Although obtaining one can be challenging, it could be your ticket to lawful permanent residency and even citizenship in the United States. If you qualify as an EB-1 priority worker, you may be eligible to obtain a Green Card without the need for labor certification or a job offer from a U.S. employer. This can be a great option for those who have achieved remarkable success in their field of work and wish to live and work permanently in the U.S.
Some of the applicants who meet the eligibility criteria for extraordinary achievements choose an O-1A Visa first to get some more time in the U.S. and work on their achievements that would allow them to build a stronger case for EB-1A in the future. The O-1A Visa is reserved for those with exceptional abilities in the fields of science, education, athletics, or business (excluding the arts, motion pictures, or television industry).
To apply for an O-1 Visa, your U.S. employer, agent, or foreign employer must file Form I-129, along with the necessary evidence.
EB-2 Employer Sponsorship or National Interest Waiver Petitions
EB-2 Visas are a great option for those who possess advanced degrees, exceptional abilities, or who can prove they have a national interest. If you have a job offer that requires an advanced degree along with five years of progressive work experience or if you have exceptional ability in the sciences, business, or arts, you may be eligible for an EB-2 Visa.
You will need to provide academic records, letters that prove your work experience. Having documentation that demonstrates your ability to command a high salary in your field is highly beneficial, although it is not an absolute requirement. Additionally, you will need to provide evidence of your professional licenses or certifications, your membership in professional organizations, or any recognition you have received from your peers if you do not have a degree and wish to qualify for EB-2 based on Exceptional abilities standard.
Physicians can also apply for an EB-2 Visa with a special waiver. By agreeing to work full-time in underserved areas for a specific period, physicians can meet the eligibility criteria for this visa category.
Your employer will also need to file the necessary forms with the USCIS. With the right qualifications and documentation, an EB-2 Visa could be your ticket to lawful permanent residency in the United States.
EB-3 Employer Sponsorship
This visa is available for skilled, unskilled, and professional workers who meet certain requirements. Skilled positions require a minimum of two years of training or experience that is not temporary or seasonal, while unskilled positions require less than two years of training or experience that is not temporary or seasonal. Professional positions require at least a bachelor’s degree from a U.S. university or college or its equivalent from a non-U.S. school. If you’re interested in applying, make sure you meet the eligibility criteria and provide all required documents to the U.S. Citizenship and Immigration Services.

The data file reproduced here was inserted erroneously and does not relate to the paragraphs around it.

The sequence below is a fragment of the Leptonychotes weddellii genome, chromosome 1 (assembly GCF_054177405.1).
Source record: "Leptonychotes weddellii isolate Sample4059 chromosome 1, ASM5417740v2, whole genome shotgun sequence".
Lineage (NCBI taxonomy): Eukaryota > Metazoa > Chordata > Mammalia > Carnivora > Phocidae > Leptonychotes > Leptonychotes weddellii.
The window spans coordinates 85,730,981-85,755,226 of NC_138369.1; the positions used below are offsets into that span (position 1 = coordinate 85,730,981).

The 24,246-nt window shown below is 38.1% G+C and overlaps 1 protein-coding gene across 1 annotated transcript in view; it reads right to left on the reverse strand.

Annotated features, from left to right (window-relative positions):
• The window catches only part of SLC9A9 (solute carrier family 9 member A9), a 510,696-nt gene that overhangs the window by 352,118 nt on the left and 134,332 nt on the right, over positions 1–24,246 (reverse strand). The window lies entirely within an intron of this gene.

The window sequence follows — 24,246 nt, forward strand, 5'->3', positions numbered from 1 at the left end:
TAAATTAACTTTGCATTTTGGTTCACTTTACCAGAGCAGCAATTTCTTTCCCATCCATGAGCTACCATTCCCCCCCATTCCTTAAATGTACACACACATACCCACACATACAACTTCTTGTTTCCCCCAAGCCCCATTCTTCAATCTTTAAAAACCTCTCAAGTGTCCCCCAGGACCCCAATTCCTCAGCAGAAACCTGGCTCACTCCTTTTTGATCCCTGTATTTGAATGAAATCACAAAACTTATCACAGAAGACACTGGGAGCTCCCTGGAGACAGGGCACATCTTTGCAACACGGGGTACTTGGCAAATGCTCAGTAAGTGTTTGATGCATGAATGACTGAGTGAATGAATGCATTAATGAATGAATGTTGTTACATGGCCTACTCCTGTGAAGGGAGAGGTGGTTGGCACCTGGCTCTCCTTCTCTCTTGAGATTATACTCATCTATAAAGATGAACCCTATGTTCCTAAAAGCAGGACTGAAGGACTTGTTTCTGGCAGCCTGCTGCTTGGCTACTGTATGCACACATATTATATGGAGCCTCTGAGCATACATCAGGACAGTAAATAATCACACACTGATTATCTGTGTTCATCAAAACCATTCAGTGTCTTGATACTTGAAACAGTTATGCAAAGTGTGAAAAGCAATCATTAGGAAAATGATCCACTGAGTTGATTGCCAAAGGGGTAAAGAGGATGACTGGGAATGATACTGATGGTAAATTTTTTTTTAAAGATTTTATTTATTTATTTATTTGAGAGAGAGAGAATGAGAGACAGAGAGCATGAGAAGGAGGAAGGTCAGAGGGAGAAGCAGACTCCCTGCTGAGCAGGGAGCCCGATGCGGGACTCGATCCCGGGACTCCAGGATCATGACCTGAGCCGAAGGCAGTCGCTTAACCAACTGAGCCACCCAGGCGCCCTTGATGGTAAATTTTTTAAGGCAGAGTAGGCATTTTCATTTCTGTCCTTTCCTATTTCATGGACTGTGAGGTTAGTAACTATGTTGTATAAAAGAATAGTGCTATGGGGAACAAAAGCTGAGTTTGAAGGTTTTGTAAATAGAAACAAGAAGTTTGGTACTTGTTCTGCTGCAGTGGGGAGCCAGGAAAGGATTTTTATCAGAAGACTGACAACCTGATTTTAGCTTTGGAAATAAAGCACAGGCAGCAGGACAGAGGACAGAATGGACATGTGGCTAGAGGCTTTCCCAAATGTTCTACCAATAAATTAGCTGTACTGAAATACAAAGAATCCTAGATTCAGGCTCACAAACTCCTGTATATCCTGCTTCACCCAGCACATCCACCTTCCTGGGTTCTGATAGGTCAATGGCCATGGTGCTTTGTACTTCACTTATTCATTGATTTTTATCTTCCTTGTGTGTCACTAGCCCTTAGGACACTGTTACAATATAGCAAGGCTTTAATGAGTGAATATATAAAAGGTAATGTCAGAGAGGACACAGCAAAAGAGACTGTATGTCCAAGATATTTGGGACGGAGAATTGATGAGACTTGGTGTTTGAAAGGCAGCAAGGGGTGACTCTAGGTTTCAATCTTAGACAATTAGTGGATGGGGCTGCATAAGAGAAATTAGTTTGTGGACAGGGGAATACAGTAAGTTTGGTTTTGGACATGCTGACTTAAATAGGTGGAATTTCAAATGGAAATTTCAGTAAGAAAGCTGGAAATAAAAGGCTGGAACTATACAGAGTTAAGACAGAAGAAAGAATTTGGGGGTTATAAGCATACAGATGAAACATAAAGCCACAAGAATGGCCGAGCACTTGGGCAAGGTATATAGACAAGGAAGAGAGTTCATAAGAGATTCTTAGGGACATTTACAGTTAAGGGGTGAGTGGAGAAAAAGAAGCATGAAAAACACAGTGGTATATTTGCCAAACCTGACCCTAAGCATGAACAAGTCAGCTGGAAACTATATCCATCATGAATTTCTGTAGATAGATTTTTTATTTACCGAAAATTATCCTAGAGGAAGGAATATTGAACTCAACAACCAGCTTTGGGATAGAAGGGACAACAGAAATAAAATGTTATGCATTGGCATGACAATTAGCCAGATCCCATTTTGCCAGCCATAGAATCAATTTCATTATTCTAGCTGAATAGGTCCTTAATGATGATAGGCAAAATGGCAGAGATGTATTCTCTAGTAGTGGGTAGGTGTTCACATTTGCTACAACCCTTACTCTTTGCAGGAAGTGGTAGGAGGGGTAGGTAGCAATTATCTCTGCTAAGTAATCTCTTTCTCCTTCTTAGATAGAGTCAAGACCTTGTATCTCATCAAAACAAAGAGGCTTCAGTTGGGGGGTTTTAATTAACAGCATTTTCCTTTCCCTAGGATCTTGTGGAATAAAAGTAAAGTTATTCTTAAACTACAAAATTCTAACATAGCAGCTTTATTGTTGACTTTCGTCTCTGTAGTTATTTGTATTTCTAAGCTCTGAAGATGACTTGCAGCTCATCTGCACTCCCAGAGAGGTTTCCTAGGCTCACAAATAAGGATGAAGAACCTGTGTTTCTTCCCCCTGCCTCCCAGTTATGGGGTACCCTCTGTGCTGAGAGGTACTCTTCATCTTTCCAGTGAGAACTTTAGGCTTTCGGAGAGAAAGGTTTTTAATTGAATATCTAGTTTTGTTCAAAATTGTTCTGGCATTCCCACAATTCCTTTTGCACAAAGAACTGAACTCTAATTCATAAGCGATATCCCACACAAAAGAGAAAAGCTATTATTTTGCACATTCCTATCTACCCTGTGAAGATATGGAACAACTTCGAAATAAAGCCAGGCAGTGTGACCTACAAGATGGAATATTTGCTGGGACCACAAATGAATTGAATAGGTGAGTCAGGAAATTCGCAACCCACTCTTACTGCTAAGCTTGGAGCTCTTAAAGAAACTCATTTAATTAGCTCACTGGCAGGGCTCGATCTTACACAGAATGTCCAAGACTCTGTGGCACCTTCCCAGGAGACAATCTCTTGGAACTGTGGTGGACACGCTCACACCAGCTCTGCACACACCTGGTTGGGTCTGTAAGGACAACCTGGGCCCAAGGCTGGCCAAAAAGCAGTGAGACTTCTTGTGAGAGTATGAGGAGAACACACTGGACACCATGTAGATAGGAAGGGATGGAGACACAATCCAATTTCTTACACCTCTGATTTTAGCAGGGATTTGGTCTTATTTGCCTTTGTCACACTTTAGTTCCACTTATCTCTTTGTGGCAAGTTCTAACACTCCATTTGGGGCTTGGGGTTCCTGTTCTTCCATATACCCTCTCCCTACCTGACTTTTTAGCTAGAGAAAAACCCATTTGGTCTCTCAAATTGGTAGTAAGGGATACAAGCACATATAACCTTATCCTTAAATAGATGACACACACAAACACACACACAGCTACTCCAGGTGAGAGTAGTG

U.S. EB-5 Investor Visa
Investors may also be eligible for a green card through the EB-5 Visa category. To qualify, non-U.S. nationals must invest at least $1,05 million (or $800,000 in a high-unemployment or rural area) in a new U.S. business that will create full-time positions for at least 10 workers. This pathway to a green card offers a unique opportunity for entrepreneurs to build their own businesses in the United States while gaining permanent residency for themselves and their families.
Marriage-Based Green Card
As an international student in the U.S., you may find love and decide to tie the knot with a U.S. citizen or permanent resident. If that’s the case, congratulations! You may be eligible to adjust your status and get a green card through marriage. Entering into a marriage immediately after arriving in the United States can still carry certain risks, as it may raise suspicions regarding your original intentions for entering the country. Engaging in such a rapid union might give the impression that your primary motive for coming to the U.S. was solely for immigration purposes, rather than genuine personal reasons. Consequently, it is advisable to exercise caution and ensure that your intentions are genuine and well-documented to avoid any potential misunderstandings or legal complications.